Of course, experts always advise having emergency savings to help get you through the rough patches in life. Most recommend stashing away three to six months of living expenses, or more.

If you own a home, it's also a good idea to take out a home equity line of credit, which can serve as a "financial lifeline" if needed, said Sun, a member of the CNBC Financial Advisor Council.

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For those who are younger, Sun suggests investing in a Roth individual retirement account. Contributions are made after tax, which means that you're not only building your retirement savings tax-free, you also can tap into your contributions at any time without paying taxes and a penalty fee.

In addition, gauge the ability of family and friends who may be able to provide a loan or financial assistance "if things get really dire," Sun said.

Wills and insurance

There already had been a rise in the creation of online wills before Covid-19, and that trend accelerated after the pandemic hit.

The good news is that drawing up a will is relatively simple to do online. Or, you can do a virtual meeting with an attorney. The only time you have to come face-to-face with someone is when the document is signed, Sun said. 

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Also include any other estate-planning documents you have, such as living wills, advance directives and trusts, in your financial first-aid kit. The same goes for any documentation of insurance you have, such as health, auto and home.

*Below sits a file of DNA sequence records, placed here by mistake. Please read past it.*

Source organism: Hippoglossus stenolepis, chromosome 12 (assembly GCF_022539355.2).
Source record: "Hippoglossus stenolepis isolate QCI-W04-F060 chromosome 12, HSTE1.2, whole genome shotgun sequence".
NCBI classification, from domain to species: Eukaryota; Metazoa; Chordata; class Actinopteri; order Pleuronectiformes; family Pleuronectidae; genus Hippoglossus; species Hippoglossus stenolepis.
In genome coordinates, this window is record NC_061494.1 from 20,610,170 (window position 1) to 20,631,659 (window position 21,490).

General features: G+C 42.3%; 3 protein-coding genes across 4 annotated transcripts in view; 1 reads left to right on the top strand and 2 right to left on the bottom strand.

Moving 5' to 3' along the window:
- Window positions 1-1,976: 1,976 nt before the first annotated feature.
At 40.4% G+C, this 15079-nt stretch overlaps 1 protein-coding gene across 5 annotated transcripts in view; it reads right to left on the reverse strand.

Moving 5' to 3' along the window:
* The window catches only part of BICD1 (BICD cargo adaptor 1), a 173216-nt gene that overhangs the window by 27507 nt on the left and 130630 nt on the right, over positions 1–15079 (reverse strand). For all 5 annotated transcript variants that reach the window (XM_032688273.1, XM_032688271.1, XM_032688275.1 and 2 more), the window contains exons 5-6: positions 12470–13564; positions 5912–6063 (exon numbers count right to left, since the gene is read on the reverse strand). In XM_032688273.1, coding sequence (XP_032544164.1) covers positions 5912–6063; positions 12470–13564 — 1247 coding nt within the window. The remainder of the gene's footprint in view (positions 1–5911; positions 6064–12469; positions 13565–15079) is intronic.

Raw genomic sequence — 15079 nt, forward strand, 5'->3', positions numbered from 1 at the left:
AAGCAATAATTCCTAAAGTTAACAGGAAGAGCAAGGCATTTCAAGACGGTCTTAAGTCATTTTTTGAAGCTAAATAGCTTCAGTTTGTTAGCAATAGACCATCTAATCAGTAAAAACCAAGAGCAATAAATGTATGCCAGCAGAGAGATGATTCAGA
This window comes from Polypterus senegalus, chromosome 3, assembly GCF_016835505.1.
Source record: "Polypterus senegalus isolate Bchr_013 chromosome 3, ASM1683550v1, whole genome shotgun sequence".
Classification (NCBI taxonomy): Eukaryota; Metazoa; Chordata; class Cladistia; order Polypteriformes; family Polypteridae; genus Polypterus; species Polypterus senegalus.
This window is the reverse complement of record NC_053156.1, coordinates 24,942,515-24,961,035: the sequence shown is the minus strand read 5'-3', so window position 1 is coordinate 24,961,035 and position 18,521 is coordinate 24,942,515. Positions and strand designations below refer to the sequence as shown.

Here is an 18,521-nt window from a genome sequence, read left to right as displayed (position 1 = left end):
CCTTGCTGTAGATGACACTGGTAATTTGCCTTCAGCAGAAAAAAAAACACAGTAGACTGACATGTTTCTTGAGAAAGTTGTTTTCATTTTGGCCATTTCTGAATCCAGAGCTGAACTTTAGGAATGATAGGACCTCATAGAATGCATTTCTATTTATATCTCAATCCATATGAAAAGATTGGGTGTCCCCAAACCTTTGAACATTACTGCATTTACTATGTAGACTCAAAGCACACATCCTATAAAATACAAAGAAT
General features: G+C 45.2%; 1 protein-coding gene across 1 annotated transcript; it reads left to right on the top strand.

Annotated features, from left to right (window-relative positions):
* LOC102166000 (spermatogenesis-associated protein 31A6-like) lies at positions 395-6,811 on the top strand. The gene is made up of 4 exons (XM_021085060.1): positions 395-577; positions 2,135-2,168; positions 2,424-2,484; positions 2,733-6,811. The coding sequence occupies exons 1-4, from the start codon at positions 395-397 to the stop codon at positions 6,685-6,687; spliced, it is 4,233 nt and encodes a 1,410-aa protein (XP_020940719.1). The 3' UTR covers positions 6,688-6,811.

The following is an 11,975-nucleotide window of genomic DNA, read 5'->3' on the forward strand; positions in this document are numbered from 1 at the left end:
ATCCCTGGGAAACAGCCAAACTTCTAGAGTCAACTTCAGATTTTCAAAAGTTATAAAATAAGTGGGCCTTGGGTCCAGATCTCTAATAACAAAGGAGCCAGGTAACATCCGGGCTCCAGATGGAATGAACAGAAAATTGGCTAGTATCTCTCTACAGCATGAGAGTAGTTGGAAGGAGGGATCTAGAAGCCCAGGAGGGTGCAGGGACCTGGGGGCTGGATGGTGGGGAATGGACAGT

Also include items that may not be considered traditional insurance, but are a "safety net," Steuer said. That could be benefits like paid sick leave and accrued vacation time, as well as unemployment benefits available to you and even retirement savings (think of it as insurance for your retirement).

The use of digital storage for important documents has grown in recent years, but there are key steps to make sure it is done correctly and safely.

Phone numbers and passwords

Compile the URLs, usernames and passwords for all your accounts.

If you have a financial advisor, include their phone number in your financial first-aid kit. The same goes for any credit cards you have, along with their contact phone numbers.

In addition, list all your medical practitioners and their contact information.

Mark it all down, and update it

How to create a financial cushion
How to create a financial cushion

Maintaining and updating your financial first-aid kit is an important but often overlooked regular step. People "set and forget a lot of this stuff," said Steuer.

Create a calendar to remind you to revisit your budget, credit report and other documents every year.


It's also vital to communicate all of the above information to your loved ones, so they know where to locate the information in the event you can't.

"We plan for life," Sun said. "As a parent, I have a first-aid kit with me at home and in the cars whenever we go out, in case my kids get hurt. ... Sometimes we forget how important it is to have these financial records organized and in place until we need them."